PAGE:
Sexual abuse, alcohol and bhang are high on the list of things parents need worry about at the start of the longest holiday in the public school calendar.
Sex pests, the proliferation of outlets selling alcohol and ease at accessing hard drugs provide a backdrop to what might be a problematic season for households.
Hundreds of children who reported back to school at the beginning of this year’s Third Term reported sexual abuse. More than 70 per cent reported that the abuse came from a trusted man, often being the minor’s father, uncle, close relative or neighbour. Teachers and pastors have also been implicated in rape and defilement cases.
Data collated by the Sunday Standard team shows that the numbers might be worse when schools open next year, as the longest holidays pose the greatest danger to the minors.
Filed in courts
Rape, pregnancies, abortions, unprotected sex, alcohol and drug abuse among school-going teens form the array of issues that parents and caregivers will be forced to confront and deal with during the holiday period.
To date, data sampled countrywide indicate that there have been at least 600 defilement cases filed in courts. This translates to at least two defilement cases reported every day. The number could be much worse since data from many courtrooms across the country had not been collated by the time we went to press.
A representative sample shows that 105 defilement cases have been recorded at the Kakamega Law Courts since the beginning of the year. The Malindi Law Courts have recorded 300 cases, Nairobi’s Milimani Court has had 10 cases while Maua and Limuru have recorded 95 and 52 cases, respectively.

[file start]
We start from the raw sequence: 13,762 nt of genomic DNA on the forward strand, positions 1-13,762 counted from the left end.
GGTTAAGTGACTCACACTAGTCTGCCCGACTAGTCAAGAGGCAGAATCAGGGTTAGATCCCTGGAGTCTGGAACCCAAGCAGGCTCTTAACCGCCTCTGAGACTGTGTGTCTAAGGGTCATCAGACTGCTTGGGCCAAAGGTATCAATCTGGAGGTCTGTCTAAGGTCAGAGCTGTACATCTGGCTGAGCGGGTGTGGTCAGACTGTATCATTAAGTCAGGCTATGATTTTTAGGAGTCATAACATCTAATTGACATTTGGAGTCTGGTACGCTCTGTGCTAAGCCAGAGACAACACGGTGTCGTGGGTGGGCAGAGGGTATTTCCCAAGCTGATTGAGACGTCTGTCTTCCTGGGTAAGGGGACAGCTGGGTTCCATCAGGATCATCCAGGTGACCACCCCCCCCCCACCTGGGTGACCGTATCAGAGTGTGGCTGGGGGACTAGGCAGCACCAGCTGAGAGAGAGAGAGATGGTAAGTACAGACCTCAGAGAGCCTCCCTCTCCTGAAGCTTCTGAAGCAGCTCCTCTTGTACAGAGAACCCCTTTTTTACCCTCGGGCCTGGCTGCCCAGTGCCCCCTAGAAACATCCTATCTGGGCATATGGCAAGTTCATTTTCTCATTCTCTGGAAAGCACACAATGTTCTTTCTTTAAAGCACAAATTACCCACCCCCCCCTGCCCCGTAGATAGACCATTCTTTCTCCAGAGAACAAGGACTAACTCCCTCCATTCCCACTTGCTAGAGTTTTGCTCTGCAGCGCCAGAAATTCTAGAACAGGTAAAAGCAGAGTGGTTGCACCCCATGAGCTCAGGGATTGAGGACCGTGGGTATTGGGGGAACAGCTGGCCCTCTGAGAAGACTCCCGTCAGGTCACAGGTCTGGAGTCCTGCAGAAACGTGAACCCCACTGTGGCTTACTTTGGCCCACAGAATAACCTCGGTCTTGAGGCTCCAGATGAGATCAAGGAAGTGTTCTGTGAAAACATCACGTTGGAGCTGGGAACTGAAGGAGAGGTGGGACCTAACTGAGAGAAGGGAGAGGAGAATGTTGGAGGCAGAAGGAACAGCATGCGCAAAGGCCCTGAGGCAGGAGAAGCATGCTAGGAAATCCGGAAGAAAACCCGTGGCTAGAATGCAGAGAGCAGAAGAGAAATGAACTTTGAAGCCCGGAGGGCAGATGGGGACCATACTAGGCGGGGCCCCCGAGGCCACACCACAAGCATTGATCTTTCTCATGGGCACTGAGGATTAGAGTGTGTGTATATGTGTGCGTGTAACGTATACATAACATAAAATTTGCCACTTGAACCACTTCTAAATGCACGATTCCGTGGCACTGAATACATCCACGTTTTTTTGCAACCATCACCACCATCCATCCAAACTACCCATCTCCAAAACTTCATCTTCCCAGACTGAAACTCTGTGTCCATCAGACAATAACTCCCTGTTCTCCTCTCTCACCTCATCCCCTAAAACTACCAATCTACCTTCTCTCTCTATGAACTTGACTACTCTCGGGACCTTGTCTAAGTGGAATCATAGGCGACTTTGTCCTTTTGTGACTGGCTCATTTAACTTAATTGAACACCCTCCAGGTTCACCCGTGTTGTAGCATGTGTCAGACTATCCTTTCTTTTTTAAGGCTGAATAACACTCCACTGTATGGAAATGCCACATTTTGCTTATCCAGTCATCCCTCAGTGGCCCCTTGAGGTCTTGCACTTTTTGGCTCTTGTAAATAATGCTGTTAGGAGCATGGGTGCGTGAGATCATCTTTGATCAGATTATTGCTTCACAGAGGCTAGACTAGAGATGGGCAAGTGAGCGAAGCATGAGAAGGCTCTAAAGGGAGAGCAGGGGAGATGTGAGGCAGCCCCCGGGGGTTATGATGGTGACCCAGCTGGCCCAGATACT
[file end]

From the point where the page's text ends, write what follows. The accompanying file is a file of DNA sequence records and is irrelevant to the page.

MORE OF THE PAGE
Kisumu High Court has 36 recorded cases between January and August. However, in August alone 247 defilement cases were reported at the Jaramogi Oginga Odinga Teaching and Referral Hospital.
Most of the victims in these cases are aged between 13 and 17.
And there are fears that the numbers could be higher since most of the cases are not reported.
For instance, in 26 pregnancies among minors referred to one counselling organisation this year, six were as a result of defilement. One of these was from an uncle, two from pastors and two from unknown men because the minors were drugged prior to the act.
The other 20 were as a result of ‘relationships’ mostly with boyfriends in high schools and a few adults.
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Most of these cases go unreported because the parents and the persons responsible get to “settle” the cases as families.
Those that were reported experienced hurdles due to what the parents said was “compromising the court processes” by the perpetrators.
Data from the National Council for Population and Development shows that about one in every five school children gets pregnant by age 20. The data further shows that about 378,397 adolescent girls presented with pregnancy in health facilities across the 47 counties between July 2016 and June 2017.
“Children as young as six years old are engaging in unprotected sex,” says Sarah Kithinji, a counsellor based in Nairobi.
She says many schoolchildren engage in sex and have over the years preferred the morning after pill to condoms as a way of keeping pregnancies at bay.
“A number of children who have been presented to us by parents and learning institutions have been diagnosed with STIs,” she says. “One boy had by the time we engaged in counselling slept with over 50 girls and was under medication because he contracted syphilis.”